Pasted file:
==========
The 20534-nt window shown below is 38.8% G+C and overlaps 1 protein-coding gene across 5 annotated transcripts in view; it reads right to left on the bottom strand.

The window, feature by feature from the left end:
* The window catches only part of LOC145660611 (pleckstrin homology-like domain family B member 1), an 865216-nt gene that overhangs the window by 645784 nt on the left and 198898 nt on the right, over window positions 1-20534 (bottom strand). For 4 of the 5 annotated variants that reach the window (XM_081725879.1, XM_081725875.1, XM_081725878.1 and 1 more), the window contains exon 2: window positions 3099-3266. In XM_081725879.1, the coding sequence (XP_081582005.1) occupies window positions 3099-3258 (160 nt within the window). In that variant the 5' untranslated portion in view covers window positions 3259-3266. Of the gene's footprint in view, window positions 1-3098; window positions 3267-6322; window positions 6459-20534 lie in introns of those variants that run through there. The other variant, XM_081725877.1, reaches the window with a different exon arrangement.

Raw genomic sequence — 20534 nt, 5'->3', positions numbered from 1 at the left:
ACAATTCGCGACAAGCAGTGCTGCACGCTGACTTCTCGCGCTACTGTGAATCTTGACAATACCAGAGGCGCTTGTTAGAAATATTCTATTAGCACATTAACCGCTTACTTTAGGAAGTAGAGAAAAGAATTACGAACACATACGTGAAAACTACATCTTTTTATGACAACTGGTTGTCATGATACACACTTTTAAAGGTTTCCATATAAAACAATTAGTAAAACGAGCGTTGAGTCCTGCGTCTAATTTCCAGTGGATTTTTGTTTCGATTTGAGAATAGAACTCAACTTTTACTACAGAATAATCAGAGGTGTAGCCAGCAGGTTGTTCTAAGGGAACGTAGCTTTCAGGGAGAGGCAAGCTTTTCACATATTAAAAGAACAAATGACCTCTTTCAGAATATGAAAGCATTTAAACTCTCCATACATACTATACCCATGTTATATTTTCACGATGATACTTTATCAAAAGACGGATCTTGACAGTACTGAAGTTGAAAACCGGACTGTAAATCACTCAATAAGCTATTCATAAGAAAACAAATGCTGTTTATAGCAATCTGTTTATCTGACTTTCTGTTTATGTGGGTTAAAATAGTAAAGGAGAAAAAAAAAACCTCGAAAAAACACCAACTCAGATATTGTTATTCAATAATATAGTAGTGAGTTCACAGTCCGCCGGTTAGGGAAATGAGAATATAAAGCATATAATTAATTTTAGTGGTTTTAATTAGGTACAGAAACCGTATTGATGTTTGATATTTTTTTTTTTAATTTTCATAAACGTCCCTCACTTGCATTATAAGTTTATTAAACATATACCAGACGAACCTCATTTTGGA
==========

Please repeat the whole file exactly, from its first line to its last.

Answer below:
The 20534-nt window shown below is 38.8% G+C and overlaps 1 protein-coding gene across 5 annotated transcripts in view; it reads right to left on the bottom strand.

The window, feature by feature from the left end:
* The window catches only part of LOC145660611 (pleckstrin homology-like domain family B member 1), an 865216-nt gene that overhangs the window by 645784 nt on the left and 198898 nt on the right, over window positions 1-20534 (bottom strand). For 4 of the 5 annotated variants that reach the window (XM_081725879.1, XM_081725875.1, XM_081725878.1 and 1 more), the window contains exon 2: window positions 3099-3266. In XM_081725879.1, the coding sequence (XP_081582005.1) occupies window positions 3099-3258 (160 nt within the window). In that variant the 5' untranslated portion in view covers window positions 3259-3266. Of the gene's footprint in view, window positions 1-3098; window positions 3267-6322; window positions 6459-20534 lie in introns of those variants that run through there. The other variant, XM_081725877.1, reaches the window with a different exon arrangement.

Raw genomic sequence — 20534 nt, 5'->3', positions numbered from 1 at the left:
ACAATTCGCGACAAGCAGTGCTGCACGCTGACTTCTCGCGCTACTGTGAATCTTGACAATACCAGAGGCGCTTGTTAGAAATATTCTATTAGCACATTAACCGCTTACTTTAGGAAGTAGAGAAAAGAATTACGAACACATACGTGAAAACTACATCTTTTTATGACAACTGGTTGTCATGATACACACTTTTAAAGGTTTCCATATAAAACAATTAGTAAAACGAGCGTTGAGTCCTGCGTCTAATTTCCAGTGGATTTTTGTTTCGATTTGAGAATAGAACTCAACTTTTACTACAGAATAATCAGAGGTGTAGCCAGCAGGTTGTTCTAAGGGAACGTAGCTTTCAGGGAGAGGCAAGCTTTTCACATATTAAAAGAACAAATGACCTCTTTCAGAATATGAAAGCATTTAAACTCTCCATACATACTATACCCATGTTATATTTTCACGATGATACTTTATCAAAAGACGGATCTTGACAGTACTGAAGTTGAAAACCGGACTGTAAATCACTCAATAAGCTATTCATAAGAAAACAAATGCTGTTTATAGCAATCTGTTTATCTGACTTTCTGTTTATGTGGGTTAAAATAGTAAAGGAGAAAAAAAAAACCTCGAAAAAACACCAACTCAGATATTGTTATTCAATAATATAGTAGTGAGTTCACAGTCCGCCGGTTAGGGAAATGAGAATATAAAGCATATAATTAATTTTAGTGGTTTTAATTAGGTACAGAAACCGTATTGATGTTTGATATTTTTTTTTTTAATTTTCATAAACGTCCCTCACTTGCATTATAAGTTTATTAAACATATACCAGACGAACCTCATTTTGGA